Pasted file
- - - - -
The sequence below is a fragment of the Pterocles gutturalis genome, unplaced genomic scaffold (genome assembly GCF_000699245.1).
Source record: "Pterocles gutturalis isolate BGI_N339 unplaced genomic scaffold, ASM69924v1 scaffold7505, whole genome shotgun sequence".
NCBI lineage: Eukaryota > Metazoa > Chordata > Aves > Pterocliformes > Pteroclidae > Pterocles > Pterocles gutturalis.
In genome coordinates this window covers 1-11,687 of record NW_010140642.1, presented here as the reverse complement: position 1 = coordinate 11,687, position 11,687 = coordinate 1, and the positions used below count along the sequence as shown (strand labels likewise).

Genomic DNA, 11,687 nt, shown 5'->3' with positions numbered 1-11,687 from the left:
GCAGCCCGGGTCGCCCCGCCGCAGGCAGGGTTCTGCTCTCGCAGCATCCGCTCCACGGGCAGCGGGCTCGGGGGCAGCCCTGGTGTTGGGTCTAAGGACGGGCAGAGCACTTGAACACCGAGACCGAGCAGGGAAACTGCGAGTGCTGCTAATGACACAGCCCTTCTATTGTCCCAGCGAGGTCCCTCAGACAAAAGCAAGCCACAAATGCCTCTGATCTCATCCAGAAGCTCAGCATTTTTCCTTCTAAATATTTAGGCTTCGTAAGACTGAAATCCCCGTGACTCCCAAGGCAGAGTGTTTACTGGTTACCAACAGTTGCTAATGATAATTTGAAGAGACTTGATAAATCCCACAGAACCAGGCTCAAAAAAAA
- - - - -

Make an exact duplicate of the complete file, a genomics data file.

The sequence below is a fragment of the Pterocles gutturalis genome, unplaced genomic scaffold (genome assembly GCF_000699245.1).
Source record: "Pterocles gutturalis isolate BGI_N339 unplaced genomic scaffold, ASM69924v1 scaffold7505, whole genome shotgun sequence".
NCBI lineage: Eukaryota > Metazoa > Chordata > Aves > Pterocliformes > Pteroclidae > Pterocles > Pterocles gutturalis.
In genome coordinates this window covers 1-11,687 of record NW_010140642.1, presented here as the reverse complement: position 1 = coordinate 11,687, position 11,687 = coordinate 1, and the positions used below count along the sequence as shown (strand labels likewise).

Genomic DNA, 11,687 nt, shown 5'->3' with positions numbered 1-11,687 from the left:
GCAGCCCGGGTCGCCCCGCCGCAGGCAGGGTTCTGCTCTCGCAGCATCCGCTCCACGGGCAGCGGGCTCGGGGGCAGCCCTGGTGTTGGGTCTAAGGACGGGCAGAGCACTTGAACACCGAGACCGAGCAGGGAAACTGCGAGTGCTGCTAATGACACAGCCCTTCTATTGTCCCAGCGAGGTCCCTCAGACAAAAGCAAGCCACAAATGCCTCTGATCTCATCCAGAAGCTCAGCATTTTTCCTTCTAAATATTTAGGCTTCGTAAGACTGAAATCCCCGTGACTCCCAAGGCAGAGTGTTTACTGGTTACCAACAGTTGCTAATGATAATTTGAAGAGACTTGATAAATCCCACAGAACCAGGCTCAAAAAAAA